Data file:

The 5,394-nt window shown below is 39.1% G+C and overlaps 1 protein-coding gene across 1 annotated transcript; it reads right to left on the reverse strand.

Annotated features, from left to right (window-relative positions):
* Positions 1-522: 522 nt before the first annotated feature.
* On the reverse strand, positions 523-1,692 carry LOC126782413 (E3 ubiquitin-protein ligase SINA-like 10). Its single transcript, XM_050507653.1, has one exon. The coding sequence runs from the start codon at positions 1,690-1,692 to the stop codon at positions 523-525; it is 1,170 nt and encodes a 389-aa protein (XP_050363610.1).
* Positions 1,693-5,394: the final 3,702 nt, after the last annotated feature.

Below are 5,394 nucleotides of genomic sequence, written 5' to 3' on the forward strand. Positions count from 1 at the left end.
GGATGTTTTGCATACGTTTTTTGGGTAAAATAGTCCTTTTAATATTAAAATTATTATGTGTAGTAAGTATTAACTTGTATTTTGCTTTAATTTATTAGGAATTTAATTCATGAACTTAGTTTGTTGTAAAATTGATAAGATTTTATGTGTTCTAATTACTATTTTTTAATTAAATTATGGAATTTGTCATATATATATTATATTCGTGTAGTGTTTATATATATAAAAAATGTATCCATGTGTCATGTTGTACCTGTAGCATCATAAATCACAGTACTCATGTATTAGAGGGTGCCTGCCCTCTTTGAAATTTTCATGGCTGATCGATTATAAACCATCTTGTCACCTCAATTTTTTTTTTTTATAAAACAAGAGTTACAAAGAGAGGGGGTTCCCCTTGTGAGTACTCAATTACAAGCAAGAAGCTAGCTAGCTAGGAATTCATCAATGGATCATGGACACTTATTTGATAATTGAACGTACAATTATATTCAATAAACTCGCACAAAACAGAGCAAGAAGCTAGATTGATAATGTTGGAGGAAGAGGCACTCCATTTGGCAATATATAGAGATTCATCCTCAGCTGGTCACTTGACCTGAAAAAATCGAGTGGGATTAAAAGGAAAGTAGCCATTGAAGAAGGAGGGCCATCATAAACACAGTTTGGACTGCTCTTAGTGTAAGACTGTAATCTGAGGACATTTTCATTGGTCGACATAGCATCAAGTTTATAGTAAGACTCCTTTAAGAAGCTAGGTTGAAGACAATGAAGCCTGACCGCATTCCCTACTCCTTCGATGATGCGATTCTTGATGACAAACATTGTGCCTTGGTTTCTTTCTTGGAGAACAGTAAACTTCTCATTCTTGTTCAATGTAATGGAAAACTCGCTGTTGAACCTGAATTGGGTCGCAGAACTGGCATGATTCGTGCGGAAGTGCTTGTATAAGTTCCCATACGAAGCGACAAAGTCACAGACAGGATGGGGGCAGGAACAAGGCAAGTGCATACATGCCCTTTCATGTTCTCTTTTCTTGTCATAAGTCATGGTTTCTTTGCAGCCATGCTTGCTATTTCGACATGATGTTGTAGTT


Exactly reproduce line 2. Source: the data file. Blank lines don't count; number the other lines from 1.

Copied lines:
Annotated features, from left to right (window-relative positions):